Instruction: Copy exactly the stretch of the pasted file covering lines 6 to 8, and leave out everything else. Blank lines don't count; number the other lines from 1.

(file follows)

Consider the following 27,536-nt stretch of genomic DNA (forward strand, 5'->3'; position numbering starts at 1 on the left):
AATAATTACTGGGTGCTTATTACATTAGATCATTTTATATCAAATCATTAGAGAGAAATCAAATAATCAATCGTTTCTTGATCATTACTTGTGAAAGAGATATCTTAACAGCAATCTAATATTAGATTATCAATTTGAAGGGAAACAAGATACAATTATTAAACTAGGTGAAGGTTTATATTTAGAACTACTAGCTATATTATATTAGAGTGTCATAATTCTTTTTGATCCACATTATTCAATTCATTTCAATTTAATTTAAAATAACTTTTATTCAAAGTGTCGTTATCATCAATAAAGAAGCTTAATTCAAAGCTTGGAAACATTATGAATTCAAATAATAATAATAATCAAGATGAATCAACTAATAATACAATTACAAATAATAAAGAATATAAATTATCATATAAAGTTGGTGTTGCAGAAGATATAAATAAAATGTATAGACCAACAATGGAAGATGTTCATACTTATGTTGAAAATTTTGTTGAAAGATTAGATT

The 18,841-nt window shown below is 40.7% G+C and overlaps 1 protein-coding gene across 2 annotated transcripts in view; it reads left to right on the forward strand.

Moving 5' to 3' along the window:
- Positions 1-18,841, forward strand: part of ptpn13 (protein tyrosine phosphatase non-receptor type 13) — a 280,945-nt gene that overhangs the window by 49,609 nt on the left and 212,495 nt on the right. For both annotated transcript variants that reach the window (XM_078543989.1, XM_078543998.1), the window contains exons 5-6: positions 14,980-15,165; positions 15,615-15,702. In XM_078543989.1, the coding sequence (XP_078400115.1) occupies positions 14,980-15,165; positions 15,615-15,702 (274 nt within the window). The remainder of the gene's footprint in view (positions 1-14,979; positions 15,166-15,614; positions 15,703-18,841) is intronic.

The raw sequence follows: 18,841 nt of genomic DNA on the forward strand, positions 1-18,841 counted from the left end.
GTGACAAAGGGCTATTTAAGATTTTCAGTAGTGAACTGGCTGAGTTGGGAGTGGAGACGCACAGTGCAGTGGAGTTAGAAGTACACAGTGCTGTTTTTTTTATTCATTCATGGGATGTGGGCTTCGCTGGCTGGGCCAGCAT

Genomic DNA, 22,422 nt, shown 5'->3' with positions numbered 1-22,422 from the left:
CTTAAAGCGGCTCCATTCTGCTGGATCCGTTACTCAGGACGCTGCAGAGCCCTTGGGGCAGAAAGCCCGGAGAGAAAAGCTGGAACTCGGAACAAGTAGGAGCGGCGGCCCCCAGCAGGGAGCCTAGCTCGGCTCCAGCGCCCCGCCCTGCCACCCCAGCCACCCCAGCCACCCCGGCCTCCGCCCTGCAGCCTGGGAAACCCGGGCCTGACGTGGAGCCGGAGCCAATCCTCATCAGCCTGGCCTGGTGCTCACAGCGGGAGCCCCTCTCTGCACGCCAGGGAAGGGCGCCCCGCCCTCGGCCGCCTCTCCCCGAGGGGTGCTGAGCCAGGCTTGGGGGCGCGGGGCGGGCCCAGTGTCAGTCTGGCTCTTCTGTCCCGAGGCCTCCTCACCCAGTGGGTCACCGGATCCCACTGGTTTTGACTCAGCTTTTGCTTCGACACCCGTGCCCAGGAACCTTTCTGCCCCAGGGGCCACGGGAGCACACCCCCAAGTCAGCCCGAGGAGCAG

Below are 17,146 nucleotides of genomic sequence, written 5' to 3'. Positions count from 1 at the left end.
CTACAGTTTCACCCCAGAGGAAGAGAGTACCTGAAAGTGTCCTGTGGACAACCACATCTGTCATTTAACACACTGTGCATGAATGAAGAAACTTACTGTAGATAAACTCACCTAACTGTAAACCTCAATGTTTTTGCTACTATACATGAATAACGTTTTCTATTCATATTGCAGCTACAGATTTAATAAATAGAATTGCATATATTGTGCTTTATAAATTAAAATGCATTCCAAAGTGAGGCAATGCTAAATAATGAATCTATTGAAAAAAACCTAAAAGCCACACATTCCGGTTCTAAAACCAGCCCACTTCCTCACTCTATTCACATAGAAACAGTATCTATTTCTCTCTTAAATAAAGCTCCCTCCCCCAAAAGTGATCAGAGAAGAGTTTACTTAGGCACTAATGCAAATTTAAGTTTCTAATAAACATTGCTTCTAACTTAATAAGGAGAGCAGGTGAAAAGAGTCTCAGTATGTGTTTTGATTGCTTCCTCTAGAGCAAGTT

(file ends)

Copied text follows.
The raw sequence follows: 18,841 nt of genomic DNA on the forward strand, positions 1-18,841 counted from the left end.
GTGACAAAGGGCTATTTAAGATTTTCAGTAGTGAACTGGCTGAGTTGGGAGTGGAGACGCACAGTGCAGTGGAGTTAGAAGTACACAGTGCTGTTTTTTTTATTCATTCATGGGATGTGGGCTTCGCTGGCTGGGCCAGCAT

Genomic DNA, 22,422 nt, shown 5'->3' with positions numbered 1-22,422 from the left: